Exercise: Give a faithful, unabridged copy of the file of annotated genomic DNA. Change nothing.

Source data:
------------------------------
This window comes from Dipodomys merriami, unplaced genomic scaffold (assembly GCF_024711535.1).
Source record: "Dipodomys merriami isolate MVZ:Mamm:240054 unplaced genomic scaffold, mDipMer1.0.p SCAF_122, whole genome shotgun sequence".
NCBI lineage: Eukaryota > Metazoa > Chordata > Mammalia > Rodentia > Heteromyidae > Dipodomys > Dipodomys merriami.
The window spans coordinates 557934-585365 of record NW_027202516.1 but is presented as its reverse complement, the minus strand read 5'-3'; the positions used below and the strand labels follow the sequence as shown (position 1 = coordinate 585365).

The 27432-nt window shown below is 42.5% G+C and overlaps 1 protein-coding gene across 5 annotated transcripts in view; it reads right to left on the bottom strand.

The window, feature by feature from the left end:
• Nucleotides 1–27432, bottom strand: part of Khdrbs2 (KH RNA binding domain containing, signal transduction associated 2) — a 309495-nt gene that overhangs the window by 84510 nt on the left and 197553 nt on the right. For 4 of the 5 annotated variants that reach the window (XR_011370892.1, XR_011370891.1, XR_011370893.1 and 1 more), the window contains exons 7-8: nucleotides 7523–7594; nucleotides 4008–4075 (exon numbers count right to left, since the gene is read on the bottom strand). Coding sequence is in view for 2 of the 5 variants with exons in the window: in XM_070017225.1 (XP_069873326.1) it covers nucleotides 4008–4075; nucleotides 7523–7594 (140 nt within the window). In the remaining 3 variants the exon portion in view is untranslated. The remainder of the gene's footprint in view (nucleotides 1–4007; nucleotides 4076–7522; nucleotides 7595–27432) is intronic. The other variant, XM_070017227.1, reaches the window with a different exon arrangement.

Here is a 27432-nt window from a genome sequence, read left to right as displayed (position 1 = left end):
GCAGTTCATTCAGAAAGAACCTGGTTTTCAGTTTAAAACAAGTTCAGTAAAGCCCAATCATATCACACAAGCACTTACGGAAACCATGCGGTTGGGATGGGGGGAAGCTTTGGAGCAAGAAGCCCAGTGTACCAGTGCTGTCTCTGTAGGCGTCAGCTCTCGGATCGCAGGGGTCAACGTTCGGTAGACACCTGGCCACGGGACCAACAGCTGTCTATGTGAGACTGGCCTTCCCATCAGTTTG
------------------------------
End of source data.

This window comes from Dipodomys merriami, unplaced genomic scaffold (assembly GCF_024711535.1).
Source record: "Dipodomys merriami isolate MVZ:Mamm:240054 unplaced genomic scaffold, mDipMer1.0.p SCAF_122, whole genome shotgun sequence".
NCBI lineage: Eukaryota > Metazoa > Chordata > Mammalia > Rodentia > Heteromyidae > Dipodomys > Dipodomys merriami.
The window spans coordinates 557934-585365 of record NW_027202516.1 but is presented as its reverse complement, the minus strand read 5'-3'; the positions used below and the strand labels follow the sequence as shown (position 1 = coordinate 585365).

The 27432-nt window shown below is 42.5% G+C and overlaps 1 protein-coding gene across 5 annotated transcripts in view; it reads right to left on the bottom strand.

The window, feature by feature from the left end:
• Nucleotides 1–27432, bottom strand: part of Khdrbs2 (KH RNA binding domain containing, signal transduction associated 2) — a 309495-nt gene that overhangs the window by 84510 nt on the left and 197553 nt on the right. For 4 of the 5 annotated variants that reach the window (XR_011370892.1, XR_011370891.1, XR_011370893.1 and 1 more), the window contains exons 7-8: nucleotides 7523–7594; nucleotides 4008–4075 (exon numbers count right to left, since the gene is read on the bottom strand). Coding sequence is in view for 2 of the 5 variants with exons in the window: in XM_070017225.1 (XP_069873326.1) it covers nucleotides 4008–4075; nucleotides 7523–7594 (140 nt within the window). In the remaining 3 variants the exon portion in view is untranslated. The remainder of the gene's footprint in view (nucleotides 1–4007; nucleotides 4076–7522; nucleotides 7595–27432) is intronic. The other variant, XM_070017227.1, reaches the window with a different exon arrangement.

Here is a 27432-nt window from a genome sequence, read left to right as displayed (position 1 = left end):
GCAGTTCATTCAGAAAGAACCTGGTTTTCAGTTTAAAACAAGTTCAGTAAAGCCCAATCATATCACACAAGCACTTACGGAAACCATGCGGTTGGGATGGGGGGAAGCTTTGGAGCAAGAAGCCCAGTGTACCAGTGCTGTCTCTGTAGGCGTCAGCTCTCGGATCGCAGGGGTCAACGTTCGGTAGACACCTGGCCACGGGACCAACAGCTGTCTATGTGAGACTGGCCTTCCCATCAGTTTG